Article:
The following data was handed out by Jim Ubersetzig at the Ebot class at the RSSC meeting of Mar 10, 2001. Some additional comments and pictures follow.
Casters for Mobile Robots by Jim Ubersetzig
RSSC Press 10 Mar 01
Most robots with three wheels have two powered wheels. By running the motors in the same direction you get forward motion. By running the motors in opposite directions, you get a turn without forward motion.
This comes at a price. To keep the robot balanced, you need a third support.
Here are the things I have used for the third support:
Plastic Drawer knob
cheapest solution, these slip nicely on the floor or carpet, come with a long screw which you mount verically, and screw the knob up and down to level the robot. I used these at the front and back of the robot I demonstrated at the Nov 99 SDRS meeting.
cheap - some bottles of underarm deodorant have a removable ball and mount. Turn it upside down and mount it under the robot for the third support.
Large hardware stores sell these, for businesses that move a lot of heavy stuff. You can get them with a large size ball. (expensive and heavy, the ball is solid steel)
Cheap, if you steal them from shopping carts, else middle priced. These come in many styles for heavy furniture, so take you pick. The large wheeled ones take up a lot of space, as they have to steer all the way around, because of the space limitations, most people use small wheeled casters.
I have good luck with a nylon or polyethylene ball - drilled through for a horizontal pin. When the robot is rolling forward, the ball rolls, when the robot turns, the ball slips. Use a plastic that is self lubicating. Polyethylene, nylon, delrin, teflon are good. Neopreme, buna N, polyurethane, and rubber are bad.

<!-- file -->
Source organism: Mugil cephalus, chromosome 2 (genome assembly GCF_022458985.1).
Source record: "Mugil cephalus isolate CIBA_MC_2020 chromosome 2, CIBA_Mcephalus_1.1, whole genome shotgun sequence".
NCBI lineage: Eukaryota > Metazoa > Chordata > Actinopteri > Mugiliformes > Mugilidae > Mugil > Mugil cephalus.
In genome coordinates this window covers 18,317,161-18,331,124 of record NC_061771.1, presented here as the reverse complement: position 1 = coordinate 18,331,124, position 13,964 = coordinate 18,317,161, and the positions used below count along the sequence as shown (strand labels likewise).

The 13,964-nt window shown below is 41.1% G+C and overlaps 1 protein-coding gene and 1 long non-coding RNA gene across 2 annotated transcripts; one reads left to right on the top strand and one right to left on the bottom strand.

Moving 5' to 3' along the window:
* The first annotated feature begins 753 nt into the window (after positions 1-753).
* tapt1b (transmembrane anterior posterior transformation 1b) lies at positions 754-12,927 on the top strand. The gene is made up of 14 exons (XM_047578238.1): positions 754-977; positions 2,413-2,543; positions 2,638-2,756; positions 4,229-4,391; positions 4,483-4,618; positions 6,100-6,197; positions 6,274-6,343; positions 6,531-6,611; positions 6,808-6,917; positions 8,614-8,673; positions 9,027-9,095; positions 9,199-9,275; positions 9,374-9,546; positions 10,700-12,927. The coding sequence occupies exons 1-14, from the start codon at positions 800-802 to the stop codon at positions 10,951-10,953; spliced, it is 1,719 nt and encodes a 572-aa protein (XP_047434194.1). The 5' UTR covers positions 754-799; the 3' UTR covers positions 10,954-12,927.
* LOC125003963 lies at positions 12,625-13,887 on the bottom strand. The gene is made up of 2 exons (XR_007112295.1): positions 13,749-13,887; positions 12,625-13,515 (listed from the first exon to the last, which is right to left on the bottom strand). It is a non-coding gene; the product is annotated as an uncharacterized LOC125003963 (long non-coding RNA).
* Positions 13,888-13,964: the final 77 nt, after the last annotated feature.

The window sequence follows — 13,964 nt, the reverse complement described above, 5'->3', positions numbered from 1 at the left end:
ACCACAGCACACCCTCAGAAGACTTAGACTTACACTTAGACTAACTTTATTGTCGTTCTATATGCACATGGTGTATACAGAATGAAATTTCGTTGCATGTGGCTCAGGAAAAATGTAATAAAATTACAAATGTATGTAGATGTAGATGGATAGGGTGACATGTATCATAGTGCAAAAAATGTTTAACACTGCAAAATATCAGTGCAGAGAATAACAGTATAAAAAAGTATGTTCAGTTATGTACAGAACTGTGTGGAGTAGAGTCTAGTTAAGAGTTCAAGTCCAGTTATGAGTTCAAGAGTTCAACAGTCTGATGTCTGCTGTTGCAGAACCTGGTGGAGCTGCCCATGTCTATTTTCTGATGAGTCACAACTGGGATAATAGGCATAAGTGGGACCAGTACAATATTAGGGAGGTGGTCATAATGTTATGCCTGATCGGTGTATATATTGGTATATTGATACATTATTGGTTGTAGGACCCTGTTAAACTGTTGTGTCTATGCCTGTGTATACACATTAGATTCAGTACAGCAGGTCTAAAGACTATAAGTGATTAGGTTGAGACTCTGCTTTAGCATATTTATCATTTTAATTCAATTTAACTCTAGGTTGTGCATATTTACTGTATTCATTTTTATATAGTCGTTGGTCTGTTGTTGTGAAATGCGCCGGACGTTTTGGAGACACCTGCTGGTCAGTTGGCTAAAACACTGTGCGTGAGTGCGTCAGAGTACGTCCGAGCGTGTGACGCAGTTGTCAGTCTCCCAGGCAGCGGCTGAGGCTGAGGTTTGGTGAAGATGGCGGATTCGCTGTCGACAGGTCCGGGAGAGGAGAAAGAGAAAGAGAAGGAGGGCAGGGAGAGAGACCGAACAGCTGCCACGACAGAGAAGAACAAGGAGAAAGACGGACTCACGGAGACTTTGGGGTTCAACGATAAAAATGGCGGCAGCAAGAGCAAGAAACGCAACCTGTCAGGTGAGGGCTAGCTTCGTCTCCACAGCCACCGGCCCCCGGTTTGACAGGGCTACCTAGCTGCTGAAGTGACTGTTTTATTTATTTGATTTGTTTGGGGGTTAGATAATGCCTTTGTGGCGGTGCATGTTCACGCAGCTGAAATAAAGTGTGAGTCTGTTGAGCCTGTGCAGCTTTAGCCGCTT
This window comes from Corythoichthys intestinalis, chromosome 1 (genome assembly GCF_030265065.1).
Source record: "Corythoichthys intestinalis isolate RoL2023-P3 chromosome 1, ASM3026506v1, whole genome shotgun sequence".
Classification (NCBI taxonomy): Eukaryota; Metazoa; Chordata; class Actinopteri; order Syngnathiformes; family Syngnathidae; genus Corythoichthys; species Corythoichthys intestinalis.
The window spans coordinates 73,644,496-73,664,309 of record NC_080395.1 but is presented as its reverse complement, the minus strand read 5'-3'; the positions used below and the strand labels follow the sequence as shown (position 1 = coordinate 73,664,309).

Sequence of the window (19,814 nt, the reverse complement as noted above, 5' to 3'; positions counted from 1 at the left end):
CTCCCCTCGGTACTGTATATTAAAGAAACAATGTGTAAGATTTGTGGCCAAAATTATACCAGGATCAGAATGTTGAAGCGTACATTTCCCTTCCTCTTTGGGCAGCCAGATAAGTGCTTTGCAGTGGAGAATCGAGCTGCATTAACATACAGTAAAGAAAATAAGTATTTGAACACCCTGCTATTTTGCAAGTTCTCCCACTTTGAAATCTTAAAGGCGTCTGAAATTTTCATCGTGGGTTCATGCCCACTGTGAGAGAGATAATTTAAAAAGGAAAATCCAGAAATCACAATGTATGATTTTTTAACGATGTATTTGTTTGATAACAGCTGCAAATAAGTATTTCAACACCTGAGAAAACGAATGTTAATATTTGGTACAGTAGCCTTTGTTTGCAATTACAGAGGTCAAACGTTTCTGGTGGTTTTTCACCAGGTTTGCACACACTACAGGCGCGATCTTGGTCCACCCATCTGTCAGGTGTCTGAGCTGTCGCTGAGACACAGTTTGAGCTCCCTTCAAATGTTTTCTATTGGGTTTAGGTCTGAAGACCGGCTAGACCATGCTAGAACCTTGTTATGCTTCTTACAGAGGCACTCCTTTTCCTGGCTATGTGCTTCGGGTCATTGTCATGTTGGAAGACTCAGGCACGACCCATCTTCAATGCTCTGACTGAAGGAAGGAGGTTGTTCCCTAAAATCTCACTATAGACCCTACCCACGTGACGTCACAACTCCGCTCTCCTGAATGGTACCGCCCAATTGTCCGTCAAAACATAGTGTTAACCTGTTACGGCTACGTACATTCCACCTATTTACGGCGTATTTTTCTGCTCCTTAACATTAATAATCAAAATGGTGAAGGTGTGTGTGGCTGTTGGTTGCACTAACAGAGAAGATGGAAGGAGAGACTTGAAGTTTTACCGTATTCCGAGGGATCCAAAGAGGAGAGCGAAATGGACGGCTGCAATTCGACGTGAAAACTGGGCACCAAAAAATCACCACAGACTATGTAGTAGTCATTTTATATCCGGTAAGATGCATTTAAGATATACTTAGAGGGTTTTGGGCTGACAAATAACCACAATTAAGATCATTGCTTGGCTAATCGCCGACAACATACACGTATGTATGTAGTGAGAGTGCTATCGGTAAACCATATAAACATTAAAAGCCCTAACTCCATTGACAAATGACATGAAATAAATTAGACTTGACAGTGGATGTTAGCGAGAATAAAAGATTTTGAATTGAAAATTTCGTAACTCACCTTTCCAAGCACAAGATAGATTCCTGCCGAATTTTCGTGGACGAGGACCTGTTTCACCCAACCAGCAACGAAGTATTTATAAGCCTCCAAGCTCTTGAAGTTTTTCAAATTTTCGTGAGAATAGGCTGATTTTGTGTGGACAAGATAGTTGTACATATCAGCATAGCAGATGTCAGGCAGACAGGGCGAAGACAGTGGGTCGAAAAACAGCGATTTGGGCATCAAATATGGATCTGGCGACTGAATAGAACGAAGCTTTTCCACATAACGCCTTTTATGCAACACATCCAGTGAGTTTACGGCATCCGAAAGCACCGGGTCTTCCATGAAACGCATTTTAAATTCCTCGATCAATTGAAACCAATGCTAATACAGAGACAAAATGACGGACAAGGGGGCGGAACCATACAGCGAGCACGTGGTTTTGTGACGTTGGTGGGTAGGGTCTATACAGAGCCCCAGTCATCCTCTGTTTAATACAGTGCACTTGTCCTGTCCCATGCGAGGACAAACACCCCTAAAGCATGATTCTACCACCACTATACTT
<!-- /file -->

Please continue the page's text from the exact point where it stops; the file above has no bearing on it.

A brush is another form of a skid. It has what I think are a couple minor advantages: It is quieter, (no skidding sound, just a brushing sound), it has a little shock absorbing capability as the brush fibers can deflect. Even though the brush fibers may point straight down, it can still climb over obstructions as the fibers will bend backwards when an obstruction is hit. This forms a ramp which may just slip over the obstruction.
Another consideration is whether the caster should be at the front, back or both. In general, the caster should be on the end which has more weight on it. So, think ahead as to where you will be adding weight in the future.
Usually, a single caster should be located on the fore-aft center line, near the edge of the robot platform without sticking out beyond the platform. If, for any reason, you want two casters on an end, you'll probably want them equidistant from the center line.
As long as you have casters on just one end, the robot will be able to go over obstacles and climb ramps as the platform will be able to tilt while still keeping both wheels on the floor. If, you decide to put casters on both ends, you'll find that the robot tends to get stuck on obstacles and ramps because as soon as one caster lifts up, it tends to raise the wheels off the ground so they get no traction. You can add a suspension system (like a spring) to one or both casters so that it can deflect upwards allowing the wheels to keep traction. But this starts getting complicated.
About the only time you'll need casters on both ends is if you build a robot with high acceleration and deceleration speeds such that it tends to tip over in either direction when motor power is applied. This shouldn't be a problem with Ebot.
The caster on the left is made from two toothbrushs (mounted side by side) and glued to a block which is then mounted to the platform.